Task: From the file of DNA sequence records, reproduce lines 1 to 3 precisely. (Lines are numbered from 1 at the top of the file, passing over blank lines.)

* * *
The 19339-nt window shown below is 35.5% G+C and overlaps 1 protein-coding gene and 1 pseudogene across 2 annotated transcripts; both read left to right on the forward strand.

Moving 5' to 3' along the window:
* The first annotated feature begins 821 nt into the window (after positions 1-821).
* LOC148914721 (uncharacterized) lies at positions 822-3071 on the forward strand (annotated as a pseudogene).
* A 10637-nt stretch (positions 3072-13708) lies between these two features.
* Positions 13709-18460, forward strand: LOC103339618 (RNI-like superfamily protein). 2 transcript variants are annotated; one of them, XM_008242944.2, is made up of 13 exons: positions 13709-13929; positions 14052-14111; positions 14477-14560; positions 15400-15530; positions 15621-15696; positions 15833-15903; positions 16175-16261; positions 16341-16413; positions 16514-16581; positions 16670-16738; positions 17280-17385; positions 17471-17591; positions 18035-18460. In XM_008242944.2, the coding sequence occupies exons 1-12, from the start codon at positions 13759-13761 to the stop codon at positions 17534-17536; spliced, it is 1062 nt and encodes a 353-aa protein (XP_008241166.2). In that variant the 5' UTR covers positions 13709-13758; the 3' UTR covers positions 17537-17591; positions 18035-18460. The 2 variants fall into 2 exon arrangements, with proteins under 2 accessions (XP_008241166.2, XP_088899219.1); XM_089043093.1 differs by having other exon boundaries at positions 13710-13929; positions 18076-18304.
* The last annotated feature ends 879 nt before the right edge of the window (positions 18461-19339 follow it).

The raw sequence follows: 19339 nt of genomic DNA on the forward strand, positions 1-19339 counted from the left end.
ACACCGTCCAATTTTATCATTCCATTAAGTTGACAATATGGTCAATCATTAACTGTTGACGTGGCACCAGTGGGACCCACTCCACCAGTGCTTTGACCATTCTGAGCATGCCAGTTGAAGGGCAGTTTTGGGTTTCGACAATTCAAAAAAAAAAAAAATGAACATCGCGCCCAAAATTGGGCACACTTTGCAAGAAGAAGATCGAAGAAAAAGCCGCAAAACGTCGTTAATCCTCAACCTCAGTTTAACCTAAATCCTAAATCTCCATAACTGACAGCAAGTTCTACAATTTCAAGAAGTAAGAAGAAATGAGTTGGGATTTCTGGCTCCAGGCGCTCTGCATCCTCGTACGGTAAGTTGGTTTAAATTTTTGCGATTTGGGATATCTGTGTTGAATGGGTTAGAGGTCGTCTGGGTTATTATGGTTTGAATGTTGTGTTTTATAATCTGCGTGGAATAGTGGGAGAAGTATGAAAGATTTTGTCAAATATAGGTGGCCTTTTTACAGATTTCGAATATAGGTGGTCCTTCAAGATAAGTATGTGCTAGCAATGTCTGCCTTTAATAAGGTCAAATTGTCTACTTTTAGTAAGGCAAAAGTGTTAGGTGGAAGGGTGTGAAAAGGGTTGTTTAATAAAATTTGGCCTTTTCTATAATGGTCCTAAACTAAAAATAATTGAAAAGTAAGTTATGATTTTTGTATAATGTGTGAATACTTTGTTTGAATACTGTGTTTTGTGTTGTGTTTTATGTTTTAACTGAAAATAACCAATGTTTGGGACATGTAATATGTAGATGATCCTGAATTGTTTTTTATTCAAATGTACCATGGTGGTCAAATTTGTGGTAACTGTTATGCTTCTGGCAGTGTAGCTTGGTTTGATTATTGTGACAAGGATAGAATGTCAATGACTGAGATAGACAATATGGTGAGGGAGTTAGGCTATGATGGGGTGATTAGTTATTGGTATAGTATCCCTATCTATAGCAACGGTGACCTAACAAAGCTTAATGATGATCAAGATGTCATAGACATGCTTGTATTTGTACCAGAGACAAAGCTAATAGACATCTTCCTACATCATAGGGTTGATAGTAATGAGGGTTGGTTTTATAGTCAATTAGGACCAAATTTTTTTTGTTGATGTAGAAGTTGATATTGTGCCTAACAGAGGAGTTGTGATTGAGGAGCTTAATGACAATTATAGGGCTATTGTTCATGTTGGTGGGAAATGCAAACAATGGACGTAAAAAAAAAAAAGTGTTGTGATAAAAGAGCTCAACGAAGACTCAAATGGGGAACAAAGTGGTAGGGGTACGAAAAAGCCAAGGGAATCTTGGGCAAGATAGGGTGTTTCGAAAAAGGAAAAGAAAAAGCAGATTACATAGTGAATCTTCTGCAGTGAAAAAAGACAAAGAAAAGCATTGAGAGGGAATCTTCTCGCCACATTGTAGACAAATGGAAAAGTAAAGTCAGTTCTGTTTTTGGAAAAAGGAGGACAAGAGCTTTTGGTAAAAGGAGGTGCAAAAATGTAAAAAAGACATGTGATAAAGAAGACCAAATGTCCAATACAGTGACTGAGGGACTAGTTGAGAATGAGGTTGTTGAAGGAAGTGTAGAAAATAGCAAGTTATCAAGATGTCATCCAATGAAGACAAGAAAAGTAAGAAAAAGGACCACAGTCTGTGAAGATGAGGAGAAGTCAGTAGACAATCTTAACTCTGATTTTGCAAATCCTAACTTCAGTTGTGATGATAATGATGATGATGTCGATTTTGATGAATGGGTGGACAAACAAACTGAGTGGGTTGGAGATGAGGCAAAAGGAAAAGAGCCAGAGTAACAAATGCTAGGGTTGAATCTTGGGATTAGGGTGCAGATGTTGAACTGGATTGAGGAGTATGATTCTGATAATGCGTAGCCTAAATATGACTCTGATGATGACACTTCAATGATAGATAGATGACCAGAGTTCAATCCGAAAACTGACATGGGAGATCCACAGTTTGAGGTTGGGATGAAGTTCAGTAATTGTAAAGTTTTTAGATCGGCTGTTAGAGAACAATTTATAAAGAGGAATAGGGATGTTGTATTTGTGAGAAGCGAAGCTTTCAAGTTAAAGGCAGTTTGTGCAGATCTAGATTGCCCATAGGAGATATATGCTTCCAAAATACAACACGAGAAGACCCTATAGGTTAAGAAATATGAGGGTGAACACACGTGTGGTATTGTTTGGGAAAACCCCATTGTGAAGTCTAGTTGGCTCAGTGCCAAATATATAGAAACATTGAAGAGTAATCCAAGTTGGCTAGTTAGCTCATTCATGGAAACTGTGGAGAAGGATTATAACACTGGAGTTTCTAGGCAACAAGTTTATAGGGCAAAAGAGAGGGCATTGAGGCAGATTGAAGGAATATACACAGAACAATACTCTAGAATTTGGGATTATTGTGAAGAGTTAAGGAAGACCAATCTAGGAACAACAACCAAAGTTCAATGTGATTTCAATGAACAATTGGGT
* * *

The 19339-nt window shown below is 35.5% G+C and overlaps 1 protein-coding gene and 1 pseudogene across 2 annotated transcripts; both read left to right on the forward strand.

Moving 5' to 3' along the window:
* The first annotated feature begins 821 nt into the window (after positions 1-821).